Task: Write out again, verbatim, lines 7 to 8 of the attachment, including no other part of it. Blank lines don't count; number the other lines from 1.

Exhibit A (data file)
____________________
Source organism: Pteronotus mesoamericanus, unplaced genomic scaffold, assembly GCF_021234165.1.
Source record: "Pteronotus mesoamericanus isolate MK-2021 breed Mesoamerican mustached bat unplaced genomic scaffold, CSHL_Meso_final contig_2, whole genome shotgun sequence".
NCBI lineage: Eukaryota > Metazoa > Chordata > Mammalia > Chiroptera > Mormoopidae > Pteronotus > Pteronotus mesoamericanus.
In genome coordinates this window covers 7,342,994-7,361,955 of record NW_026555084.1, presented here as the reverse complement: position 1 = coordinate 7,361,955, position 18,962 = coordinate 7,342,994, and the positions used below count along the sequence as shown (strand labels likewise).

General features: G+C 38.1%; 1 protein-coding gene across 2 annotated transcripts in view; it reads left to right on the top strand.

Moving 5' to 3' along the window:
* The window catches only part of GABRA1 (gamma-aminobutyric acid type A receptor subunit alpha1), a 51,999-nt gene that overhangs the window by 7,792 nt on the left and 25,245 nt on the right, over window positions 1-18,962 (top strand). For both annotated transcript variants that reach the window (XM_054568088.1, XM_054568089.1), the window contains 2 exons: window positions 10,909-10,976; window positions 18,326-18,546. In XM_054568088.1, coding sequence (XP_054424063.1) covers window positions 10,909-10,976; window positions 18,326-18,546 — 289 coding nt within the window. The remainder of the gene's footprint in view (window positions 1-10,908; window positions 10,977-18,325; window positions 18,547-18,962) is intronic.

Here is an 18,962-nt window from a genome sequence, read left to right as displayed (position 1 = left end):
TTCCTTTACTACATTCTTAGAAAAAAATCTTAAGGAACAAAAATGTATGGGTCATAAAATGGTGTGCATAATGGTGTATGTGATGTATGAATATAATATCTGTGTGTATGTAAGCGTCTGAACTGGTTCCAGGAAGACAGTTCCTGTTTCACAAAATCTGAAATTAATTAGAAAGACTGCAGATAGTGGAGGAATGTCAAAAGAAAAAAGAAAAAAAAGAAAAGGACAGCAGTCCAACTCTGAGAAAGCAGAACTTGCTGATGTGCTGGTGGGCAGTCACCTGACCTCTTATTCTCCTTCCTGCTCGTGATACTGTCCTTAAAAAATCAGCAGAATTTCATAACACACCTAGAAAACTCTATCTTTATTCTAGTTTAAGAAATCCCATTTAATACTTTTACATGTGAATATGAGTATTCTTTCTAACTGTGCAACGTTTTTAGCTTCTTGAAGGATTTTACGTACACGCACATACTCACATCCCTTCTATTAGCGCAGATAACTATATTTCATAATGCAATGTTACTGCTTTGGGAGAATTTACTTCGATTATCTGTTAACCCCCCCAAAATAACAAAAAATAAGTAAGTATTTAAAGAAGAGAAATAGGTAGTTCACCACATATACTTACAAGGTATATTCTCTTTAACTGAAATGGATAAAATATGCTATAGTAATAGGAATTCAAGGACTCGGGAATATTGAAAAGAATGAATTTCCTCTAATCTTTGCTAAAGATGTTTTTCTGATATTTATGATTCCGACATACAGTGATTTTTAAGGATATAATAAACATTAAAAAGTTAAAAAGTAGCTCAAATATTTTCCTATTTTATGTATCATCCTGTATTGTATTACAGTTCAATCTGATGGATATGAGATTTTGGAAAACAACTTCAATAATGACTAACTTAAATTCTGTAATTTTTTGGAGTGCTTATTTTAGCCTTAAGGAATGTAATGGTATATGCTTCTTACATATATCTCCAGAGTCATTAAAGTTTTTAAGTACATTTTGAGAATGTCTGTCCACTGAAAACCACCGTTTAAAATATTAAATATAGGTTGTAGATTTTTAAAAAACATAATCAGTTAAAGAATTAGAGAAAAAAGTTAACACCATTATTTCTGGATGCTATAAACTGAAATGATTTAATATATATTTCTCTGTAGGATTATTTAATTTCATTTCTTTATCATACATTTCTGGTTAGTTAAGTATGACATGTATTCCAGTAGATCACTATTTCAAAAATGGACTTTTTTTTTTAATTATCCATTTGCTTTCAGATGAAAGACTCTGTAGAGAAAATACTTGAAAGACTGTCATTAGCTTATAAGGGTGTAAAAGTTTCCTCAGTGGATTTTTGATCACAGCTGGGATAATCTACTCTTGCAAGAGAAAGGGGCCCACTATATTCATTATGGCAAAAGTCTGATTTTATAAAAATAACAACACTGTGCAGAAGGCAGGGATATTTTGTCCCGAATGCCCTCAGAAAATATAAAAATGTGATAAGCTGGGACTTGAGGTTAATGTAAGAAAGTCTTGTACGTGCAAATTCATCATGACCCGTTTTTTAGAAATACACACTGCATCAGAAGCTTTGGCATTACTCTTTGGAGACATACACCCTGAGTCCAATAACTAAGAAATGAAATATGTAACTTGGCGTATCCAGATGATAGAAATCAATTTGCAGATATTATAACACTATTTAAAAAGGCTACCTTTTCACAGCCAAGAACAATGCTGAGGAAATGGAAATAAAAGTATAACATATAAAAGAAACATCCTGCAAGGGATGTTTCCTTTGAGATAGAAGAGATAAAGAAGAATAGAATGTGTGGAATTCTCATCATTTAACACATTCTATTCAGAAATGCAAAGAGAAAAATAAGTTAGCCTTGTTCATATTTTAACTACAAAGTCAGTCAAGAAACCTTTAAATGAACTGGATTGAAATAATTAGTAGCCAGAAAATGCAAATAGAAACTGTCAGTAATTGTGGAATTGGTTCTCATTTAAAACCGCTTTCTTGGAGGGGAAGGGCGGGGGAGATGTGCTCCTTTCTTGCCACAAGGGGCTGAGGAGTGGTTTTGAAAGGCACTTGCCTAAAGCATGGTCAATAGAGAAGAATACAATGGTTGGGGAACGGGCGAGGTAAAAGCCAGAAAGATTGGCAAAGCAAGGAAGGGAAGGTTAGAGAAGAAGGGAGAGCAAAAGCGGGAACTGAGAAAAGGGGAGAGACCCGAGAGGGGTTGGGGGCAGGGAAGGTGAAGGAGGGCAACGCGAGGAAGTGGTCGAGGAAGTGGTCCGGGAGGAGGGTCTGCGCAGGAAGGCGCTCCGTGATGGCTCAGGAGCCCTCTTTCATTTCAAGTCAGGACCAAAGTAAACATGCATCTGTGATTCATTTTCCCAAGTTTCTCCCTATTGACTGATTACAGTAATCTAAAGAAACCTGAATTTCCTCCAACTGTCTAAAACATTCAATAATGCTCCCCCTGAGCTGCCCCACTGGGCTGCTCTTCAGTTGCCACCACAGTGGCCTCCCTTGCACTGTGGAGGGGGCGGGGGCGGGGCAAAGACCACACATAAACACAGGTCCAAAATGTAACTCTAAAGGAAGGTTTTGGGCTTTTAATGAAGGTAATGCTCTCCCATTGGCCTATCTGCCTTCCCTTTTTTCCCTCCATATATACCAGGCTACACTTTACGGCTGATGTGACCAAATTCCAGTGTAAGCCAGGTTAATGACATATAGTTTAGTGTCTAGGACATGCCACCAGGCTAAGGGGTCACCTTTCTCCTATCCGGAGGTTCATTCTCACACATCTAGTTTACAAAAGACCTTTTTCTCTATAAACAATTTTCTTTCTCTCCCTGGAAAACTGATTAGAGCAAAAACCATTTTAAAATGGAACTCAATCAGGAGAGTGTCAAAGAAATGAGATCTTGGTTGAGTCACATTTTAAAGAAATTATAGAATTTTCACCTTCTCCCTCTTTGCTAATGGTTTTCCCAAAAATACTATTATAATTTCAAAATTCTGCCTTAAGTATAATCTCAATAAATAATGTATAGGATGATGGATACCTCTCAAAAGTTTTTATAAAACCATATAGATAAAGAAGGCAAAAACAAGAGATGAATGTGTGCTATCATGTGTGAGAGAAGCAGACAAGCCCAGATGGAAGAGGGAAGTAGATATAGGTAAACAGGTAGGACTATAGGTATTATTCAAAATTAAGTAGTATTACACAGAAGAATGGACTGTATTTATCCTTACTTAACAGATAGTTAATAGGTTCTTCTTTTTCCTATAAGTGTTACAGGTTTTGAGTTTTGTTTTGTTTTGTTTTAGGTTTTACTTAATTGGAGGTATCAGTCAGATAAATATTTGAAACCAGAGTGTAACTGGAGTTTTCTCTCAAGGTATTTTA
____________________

* The window catches only part of GABRA1 (gamma-aminobutyric acid type A receptor subunit alpha1), a 51,999-nt gene that overhangs the window by 7,792 nt on the left and 25,245 nt on the right, over window positions 1-18,962 (top strand). For both annotated transcript variants that reach the window (XM_054568088.1, XM_054568089.1), the window contains 2 exons: window positions 10,909-10,976; window positions 18,326-18,546. In XM_054568088.1, coding sequence (XP_054424063.1) covers window positions 10,909-10,976; window positions 18,326-18,546 — 289 coding nt within the window. The remainder of the gene's footprint in view (window positions 1-10,908; window positions 10,977-18,325; window positions 18,547-18,962) is intronic.

Here is an 18,962-nt window from a genome sequence, read left to right as displayed (position 1 = left end):